The future home will be intelligent enough to predict what you want to do with content. Dell spokesperson Chad Andrews told TechRadar about a concept where media knows more about the playback device that we can even conceive today: adaptive music, movies, and photos that change shape and size (and color profiles) based on whether you are viewing them in the living room on an HDTV or on a tablet in your office. Data centers will predict the media you want to use and provide that media in the proper formats and sizes. Moreover, the number of screens in the future home will increase exponentially. To avoid overload, the visual information will integrate better into appliances, mirrors, and even the tools and household items you use. There might be flexible display on your cleaning detergent with instructions for use, or a display in the garage that reminds you about home maintenance.

Speech enabled

Whether you are a fan of Apple Siri or not, one thing is clear: speech tech has finally hit the mainstream. Your home will understand what you say. Already, Samsung and others are developing smart televisions that understand spoken commands. In the future, your home will respond to voice requests for the news, sports, and entertainment. More importantly, your home will use advanced algorithms that determine when you are speaking to the home or to your spouse – sensing a change in your tone, or interpreting a phrase that must be an instruction to change the house temperature. How about that level of smart?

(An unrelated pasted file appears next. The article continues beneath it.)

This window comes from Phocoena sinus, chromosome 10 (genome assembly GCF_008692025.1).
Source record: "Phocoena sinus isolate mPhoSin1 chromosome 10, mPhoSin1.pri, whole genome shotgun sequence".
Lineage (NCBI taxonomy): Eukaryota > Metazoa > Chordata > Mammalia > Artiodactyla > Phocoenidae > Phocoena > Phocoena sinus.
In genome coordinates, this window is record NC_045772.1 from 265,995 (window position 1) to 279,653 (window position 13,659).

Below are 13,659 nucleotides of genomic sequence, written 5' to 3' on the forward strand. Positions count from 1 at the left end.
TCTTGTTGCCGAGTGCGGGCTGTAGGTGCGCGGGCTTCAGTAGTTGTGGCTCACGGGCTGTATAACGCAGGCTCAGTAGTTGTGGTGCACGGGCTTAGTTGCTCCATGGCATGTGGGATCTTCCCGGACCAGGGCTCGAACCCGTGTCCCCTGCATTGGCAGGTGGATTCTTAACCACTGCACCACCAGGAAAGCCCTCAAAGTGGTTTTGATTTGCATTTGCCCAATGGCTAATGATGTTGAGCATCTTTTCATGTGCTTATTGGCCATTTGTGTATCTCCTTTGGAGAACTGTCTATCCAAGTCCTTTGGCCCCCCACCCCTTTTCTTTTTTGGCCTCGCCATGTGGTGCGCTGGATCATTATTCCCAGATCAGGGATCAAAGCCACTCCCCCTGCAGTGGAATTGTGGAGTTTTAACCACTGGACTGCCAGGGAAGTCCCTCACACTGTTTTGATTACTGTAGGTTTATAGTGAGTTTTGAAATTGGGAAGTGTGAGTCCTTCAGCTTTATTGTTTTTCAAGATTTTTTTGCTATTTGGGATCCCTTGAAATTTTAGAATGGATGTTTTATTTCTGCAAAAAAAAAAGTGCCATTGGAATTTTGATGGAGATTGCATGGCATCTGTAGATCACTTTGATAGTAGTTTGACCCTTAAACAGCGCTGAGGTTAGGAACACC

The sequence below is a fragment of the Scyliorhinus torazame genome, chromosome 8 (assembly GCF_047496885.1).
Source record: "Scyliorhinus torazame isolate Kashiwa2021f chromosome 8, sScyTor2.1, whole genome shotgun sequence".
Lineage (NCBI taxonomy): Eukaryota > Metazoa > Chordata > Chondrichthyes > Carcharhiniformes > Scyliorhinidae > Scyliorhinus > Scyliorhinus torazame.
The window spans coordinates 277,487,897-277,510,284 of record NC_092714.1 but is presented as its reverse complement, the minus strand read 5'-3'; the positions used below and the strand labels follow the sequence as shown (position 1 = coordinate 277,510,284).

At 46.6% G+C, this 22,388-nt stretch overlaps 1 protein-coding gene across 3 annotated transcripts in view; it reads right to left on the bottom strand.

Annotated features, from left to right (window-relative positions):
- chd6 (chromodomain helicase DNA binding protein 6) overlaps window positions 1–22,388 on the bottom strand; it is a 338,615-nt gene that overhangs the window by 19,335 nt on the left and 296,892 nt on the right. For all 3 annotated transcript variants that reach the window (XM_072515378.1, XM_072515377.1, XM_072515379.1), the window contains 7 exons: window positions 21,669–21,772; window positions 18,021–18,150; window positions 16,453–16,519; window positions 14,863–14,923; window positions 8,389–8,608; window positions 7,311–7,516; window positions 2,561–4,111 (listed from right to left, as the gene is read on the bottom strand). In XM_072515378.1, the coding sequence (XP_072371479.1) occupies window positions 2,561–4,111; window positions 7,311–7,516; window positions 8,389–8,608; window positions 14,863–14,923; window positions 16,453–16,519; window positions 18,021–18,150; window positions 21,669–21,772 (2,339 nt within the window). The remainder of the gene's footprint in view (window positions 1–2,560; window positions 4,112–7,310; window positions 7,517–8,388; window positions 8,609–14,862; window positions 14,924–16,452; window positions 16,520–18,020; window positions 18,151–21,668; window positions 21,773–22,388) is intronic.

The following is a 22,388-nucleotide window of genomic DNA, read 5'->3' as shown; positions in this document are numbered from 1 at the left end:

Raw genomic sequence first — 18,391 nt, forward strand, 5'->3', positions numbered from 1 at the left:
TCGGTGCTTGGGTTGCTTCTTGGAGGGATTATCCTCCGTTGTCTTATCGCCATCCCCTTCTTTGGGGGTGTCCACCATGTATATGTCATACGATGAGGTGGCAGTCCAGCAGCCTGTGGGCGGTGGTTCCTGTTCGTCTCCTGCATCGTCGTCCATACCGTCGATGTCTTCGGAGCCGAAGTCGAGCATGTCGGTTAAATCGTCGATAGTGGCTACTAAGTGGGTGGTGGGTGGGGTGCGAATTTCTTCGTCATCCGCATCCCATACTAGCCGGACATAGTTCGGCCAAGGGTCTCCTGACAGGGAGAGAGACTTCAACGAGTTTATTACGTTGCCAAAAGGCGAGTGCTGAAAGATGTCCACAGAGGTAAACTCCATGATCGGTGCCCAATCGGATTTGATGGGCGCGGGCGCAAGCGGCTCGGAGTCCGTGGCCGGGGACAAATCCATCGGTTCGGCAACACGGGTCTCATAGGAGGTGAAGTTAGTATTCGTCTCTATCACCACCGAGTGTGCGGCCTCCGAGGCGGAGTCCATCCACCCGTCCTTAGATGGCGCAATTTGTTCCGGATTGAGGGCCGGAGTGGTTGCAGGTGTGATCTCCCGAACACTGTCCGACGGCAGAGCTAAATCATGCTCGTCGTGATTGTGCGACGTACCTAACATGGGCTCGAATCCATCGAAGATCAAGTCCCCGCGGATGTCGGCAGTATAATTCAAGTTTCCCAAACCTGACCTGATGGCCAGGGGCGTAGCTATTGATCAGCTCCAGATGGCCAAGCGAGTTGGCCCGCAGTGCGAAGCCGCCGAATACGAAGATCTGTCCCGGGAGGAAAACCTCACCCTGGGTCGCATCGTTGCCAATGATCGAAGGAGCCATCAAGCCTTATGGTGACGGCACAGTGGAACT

Knowing you better that you know yourself

The future home will be smart enough to know what you want – sometimes even before you want it. Ford has already started experimenting with the Google prediction engine to guess where you want to go at certain times of the day. Your house will also know your preferences: when you start a movie, the lights will dim to the level you normally use. Moisture sensors in your lawn will learn how much you use a sprinkler system and adjust patterns accordingly.